“A 2017 evidence-based study that included 22 medical oncology centers showed that more than half of patients at the very first oncology appointment were found to have nutritional impairment that could lead to malnourishment,” says Johns Hopkins oncology nutritionist Mary-Eve Brown, RD, CSO. (Malnourishment, or malnutrition, is a condition that develops when the body is deprived of vitamins, minerals and other nutrients it needs to maintain healthy tissues and organ function.) There are many possible causes, including the cancer itself as well as side effects of treatment, which is why Brown starts her nutrition plan for new patients with a nutrition assessment and then develops an individual nutrition care plan.
“If someone is able to eat well but is still losing weight, we’ll explore how to add calories and protein,” she explains. If lab results show problems with hydration, which can affect kidney function, she’ll focus on getting enough fluids. If someone has mouth sores, then baking soda and salt can help, as can soothing drinks like smoothies. If diarrhea is the problem, she’ll start with a low-fiber, low-fat, low-sugar, low-spice diet—foods like peanut butter crackers and hard-boiled eggs. As her patients are better able to manage treatment-related eating problems, she helps them gradually move toward a sustainable healthy plant-based diet that will improve their survival odds. “Every patient is different,” she says. “We’ll match the diet to the person’s food choices.” (For more tips, see the slideshow, “Don’t Let Cancer Stop You From Eating Well.”)
Some treatment protocols, such as hormonal therapy, can lead to the opposite of malnutrition-caused weight loss: weight gain. “We know that weight gain in men with prostate cancer and women with breast cancer is not favorable—it’s associated with poorer outcomes,” says University of Alabama cancer prevention and control expert Wendy Demark-Wahnefried, PhD, RD. During treatment, she notes, a patient may want to focus on preventing weight gain rather than on losing weight, “and that is where a nutritionist can be helpful.” There is no evidence at present that losing weight during the first six months after a cancer diagnosis has any benefit, she notes, although over the long term, weight is a risk factor for recurrence. After treatment is over, a patient may want to focus on lifestyle changes that will help with weight loss (See “Managing Cancer-Related Weight Gain.”)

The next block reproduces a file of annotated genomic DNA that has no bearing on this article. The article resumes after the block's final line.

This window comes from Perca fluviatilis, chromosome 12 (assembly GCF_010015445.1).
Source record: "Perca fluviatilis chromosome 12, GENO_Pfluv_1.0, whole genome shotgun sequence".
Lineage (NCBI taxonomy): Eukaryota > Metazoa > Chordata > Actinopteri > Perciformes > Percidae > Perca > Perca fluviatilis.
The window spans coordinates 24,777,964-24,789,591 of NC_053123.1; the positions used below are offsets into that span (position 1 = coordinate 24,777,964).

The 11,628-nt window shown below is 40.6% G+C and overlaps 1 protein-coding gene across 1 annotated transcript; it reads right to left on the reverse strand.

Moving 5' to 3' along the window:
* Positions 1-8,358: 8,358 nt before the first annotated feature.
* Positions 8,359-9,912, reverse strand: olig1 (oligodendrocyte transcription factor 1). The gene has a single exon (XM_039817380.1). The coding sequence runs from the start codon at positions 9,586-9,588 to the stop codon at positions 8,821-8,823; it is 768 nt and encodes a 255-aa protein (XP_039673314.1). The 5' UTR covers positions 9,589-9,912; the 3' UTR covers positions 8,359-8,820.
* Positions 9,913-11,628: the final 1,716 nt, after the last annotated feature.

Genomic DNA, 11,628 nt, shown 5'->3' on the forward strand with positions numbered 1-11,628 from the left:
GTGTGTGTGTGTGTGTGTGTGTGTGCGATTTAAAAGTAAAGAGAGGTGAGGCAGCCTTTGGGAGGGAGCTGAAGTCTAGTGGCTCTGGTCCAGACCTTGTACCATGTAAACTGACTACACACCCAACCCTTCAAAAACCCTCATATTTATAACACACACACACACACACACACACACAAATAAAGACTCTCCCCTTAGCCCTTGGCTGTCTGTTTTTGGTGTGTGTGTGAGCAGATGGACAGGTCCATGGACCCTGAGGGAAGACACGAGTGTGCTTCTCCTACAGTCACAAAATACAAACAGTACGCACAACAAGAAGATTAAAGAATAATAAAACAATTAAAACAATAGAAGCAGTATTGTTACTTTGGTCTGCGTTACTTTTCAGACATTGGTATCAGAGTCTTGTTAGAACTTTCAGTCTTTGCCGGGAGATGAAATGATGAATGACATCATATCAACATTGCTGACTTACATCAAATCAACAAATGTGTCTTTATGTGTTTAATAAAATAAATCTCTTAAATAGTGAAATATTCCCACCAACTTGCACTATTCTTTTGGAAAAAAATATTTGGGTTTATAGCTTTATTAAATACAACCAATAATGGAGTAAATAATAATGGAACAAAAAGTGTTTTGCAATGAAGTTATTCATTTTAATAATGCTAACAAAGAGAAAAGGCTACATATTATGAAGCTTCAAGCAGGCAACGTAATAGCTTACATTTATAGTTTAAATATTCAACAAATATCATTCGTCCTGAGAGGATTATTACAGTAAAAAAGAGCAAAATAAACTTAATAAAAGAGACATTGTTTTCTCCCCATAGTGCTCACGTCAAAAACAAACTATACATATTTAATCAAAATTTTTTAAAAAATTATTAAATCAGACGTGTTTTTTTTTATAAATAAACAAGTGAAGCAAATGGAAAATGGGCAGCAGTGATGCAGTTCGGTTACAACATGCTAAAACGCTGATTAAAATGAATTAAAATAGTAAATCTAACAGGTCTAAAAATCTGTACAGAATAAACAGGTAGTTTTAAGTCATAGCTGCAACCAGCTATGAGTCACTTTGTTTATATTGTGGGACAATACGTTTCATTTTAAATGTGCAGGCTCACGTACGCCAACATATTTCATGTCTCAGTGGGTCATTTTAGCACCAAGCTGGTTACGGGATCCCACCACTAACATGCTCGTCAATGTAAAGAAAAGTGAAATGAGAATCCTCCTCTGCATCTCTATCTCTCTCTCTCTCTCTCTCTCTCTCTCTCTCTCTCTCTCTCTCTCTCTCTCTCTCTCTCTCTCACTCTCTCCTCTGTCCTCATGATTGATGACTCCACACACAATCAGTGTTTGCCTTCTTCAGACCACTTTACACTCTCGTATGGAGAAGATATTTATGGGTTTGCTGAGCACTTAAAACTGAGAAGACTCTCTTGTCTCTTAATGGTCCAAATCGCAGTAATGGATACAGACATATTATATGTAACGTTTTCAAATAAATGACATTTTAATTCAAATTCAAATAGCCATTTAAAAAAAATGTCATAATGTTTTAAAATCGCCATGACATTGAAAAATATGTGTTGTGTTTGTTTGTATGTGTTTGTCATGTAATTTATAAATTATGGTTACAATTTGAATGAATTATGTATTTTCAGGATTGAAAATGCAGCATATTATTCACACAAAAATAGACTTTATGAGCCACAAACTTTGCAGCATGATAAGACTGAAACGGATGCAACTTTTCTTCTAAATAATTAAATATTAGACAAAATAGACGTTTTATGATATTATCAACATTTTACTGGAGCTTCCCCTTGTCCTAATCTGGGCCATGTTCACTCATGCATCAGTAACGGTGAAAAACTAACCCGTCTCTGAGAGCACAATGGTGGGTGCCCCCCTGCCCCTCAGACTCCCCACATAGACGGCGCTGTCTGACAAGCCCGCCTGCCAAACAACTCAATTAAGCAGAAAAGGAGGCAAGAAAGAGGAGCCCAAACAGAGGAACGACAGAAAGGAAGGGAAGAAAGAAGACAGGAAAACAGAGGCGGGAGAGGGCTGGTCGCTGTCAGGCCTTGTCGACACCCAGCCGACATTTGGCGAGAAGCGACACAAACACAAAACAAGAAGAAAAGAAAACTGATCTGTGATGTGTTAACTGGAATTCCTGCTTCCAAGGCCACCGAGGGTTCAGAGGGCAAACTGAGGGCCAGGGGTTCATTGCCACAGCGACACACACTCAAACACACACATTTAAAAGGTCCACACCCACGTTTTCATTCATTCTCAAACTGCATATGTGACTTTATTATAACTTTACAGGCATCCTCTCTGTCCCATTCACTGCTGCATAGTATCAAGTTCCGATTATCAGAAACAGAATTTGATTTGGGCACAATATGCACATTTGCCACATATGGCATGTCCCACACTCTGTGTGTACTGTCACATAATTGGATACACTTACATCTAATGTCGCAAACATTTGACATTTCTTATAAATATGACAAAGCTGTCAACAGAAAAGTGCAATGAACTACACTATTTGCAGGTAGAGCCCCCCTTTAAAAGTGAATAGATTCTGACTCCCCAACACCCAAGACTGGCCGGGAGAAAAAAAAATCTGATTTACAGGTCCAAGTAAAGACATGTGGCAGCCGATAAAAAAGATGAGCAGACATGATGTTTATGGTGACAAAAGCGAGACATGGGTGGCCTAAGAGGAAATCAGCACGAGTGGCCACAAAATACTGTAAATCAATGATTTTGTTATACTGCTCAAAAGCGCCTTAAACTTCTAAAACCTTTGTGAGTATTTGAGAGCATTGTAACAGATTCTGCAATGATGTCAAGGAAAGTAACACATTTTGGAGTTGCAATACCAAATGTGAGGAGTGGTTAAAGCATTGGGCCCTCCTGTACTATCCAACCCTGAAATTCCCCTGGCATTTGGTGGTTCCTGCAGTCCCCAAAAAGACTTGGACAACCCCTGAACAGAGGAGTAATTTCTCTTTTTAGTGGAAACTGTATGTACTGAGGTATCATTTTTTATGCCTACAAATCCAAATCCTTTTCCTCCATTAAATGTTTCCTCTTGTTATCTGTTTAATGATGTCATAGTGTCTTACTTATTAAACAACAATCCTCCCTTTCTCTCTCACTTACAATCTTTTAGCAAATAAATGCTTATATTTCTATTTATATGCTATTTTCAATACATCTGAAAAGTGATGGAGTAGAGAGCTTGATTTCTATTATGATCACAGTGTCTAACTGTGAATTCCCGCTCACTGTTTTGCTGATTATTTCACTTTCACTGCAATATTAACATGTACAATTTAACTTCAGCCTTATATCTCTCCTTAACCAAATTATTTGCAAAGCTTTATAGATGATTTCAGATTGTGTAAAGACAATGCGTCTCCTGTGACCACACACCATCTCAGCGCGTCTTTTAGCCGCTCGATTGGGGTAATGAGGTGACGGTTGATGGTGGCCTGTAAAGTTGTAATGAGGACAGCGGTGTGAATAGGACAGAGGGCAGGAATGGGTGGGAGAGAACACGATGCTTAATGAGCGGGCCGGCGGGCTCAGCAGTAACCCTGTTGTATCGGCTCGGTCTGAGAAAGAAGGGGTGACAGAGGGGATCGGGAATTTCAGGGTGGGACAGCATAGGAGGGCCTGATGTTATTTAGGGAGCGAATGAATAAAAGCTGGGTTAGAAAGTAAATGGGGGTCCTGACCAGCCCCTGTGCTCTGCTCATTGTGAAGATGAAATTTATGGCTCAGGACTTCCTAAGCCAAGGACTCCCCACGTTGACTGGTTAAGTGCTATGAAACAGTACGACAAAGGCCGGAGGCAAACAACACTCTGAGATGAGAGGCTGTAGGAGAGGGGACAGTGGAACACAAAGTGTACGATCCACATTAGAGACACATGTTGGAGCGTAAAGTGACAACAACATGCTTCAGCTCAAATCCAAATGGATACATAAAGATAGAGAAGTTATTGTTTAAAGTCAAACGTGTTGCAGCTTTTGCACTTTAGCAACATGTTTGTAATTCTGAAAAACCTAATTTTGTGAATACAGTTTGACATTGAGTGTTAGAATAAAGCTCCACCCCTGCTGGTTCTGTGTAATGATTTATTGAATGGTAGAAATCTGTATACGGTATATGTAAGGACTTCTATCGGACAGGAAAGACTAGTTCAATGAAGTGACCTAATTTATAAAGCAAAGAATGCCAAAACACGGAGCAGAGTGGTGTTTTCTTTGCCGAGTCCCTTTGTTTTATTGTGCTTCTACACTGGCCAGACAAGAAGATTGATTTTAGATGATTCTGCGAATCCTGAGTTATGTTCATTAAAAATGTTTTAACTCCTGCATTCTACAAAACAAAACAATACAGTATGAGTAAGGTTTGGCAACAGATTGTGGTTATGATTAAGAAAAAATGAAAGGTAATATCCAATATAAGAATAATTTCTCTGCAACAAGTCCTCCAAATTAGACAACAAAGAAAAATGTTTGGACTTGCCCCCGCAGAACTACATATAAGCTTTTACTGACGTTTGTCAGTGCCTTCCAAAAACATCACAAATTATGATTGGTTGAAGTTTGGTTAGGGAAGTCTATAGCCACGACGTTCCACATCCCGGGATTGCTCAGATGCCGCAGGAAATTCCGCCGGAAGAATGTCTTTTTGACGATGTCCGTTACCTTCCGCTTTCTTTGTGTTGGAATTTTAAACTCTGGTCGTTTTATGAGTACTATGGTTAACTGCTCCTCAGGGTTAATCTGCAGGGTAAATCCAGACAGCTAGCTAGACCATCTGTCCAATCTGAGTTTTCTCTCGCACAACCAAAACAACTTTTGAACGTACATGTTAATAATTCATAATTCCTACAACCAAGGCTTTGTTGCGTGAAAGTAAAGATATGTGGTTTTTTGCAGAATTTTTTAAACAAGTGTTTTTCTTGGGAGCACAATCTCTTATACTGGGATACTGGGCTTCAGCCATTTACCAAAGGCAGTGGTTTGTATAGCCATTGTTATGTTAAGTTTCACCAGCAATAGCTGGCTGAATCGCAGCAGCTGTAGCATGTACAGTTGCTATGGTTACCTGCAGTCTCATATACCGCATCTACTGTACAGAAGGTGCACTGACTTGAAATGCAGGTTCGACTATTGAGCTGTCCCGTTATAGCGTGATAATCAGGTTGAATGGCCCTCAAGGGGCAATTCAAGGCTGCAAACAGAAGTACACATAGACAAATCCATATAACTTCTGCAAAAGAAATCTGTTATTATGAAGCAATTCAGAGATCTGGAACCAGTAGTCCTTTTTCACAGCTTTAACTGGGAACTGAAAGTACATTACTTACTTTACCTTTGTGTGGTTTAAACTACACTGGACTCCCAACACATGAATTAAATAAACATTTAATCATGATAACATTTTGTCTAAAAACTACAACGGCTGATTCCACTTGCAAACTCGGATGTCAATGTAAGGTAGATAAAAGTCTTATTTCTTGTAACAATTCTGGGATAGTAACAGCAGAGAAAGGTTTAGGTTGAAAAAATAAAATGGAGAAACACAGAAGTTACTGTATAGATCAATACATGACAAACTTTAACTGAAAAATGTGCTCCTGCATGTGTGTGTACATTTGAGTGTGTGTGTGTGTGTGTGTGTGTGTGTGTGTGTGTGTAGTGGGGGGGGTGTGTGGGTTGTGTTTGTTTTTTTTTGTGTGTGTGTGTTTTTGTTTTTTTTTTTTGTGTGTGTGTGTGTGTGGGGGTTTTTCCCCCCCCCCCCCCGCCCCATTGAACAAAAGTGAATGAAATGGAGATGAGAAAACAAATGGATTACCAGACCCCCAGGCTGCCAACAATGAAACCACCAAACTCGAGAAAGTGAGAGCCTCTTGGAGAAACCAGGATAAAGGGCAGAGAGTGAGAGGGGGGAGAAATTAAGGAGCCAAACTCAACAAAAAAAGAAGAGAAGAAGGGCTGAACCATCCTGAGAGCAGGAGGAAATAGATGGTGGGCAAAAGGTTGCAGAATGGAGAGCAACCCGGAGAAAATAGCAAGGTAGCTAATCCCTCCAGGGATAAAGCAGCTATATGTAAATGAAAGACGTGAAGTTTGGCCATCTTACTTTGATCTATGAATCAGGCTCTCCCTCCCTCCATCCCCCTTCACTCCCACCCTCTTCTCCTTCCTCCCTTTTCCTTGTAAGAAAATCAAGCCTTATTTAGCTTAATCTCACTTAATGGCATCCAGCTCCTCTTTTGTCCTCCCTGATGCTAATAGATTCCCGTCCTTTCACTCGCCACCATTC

“Patients come to us very motivated but overwhelmed,” says Lizbeth Gold, RDN, a dietitian at the Block Center for Integrative Cancer Treatment in Chicago. She gently guides patients toward a plant-based diet that can “put the body in the optimal state to make it inhospitable to cancer.” She emphasizes a vegan diet that can include seafood if desired. Recommendations are tailored to the individual. For breast cancer survivors in remission, for example, she may emphasize cruciferous vegetables, such as broccoli, which contain compounds that may help prevent cell proliferation associated with cancer recurrence. She helps patients find recipes they feel comfortable with. “We’re always flexible,” she says. “I never want anyone to feel stressed out about their diet.”